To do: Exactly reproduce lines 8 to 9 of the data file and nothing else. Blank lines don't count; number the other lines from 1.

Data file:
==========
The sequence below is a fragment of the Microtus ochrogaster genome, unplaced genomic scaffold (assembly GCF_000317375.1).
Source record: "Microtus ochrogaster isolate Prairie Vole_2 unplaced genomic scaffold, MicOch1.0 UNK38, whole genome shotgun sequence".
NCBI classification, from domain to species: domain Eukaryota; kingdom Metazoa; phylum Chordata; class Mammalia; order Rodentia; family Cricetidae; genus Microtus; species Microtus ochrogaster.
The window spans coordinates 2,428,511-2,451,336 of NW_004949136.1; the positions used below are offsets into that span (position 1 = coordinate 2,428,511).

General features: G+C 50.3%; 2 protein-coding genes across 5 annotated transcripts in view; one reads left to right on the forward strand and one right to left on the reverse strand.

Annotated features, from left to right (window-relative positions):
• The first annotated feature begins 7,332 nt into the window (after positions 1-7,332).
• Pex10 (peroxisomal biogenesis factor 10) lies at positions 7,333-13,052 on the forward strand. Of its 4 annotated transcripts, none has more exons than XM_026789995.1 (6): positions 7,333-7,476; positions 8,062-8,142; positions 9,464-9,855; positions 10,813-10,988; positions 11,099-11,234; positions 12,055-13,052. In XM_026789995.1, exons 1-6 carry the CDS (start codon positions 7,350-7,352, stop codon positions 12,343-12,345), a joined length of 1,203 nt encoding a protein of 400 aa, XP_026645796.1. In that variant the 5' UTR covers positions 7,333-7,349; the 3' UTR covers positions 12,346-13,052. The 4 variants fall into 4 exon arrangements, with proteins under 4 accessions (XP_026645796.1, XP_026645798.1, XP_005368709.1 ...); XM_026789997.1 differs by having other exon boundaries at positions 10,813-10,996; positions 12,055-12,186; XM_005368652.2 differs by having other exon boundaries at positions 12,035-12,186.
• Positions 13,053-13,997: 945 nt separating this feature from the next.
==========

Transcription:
• Pex10 (peroxisomal biogenesis factor 10) lies at positions 7,333-13,052 on the forward strand. Of its 4 annotated transcripts, none has more exons than XM_026789995.1 (6): positions 7,333-7,476; positions 8,062-8,142; positions 9,464-9,855; positions 10,813-10,988; positions 11,099-11,234; positions 12,055-13,052. In XM_026789995.1, exons 1-6 carry the CDS (start codon positions 7,350-7,352, stop codon positions 12,343-12,345), a joined length of 1,203 nt encoding a protein of 400 aa, XP_026645796.1. In that variant the 5' UTR covers positions 7,333-7,349; the 3' UTR covers positions 12,346-13,052. The 4 variants fall into 4 exon arrangements, with proteins under 4 accessions (XP_026645796.1, XP_026645798.1, XP_005368709.1 ...); XM_026789997.1 differs by having other exon boundaries at positions 10,813-10,996; positions 12,055-12,186; XM_005368652.2 differs by having other exon boundaries at positions 12,035-12,186.
• Positions 13,053-13,997: 945 nt separating this feature from the next.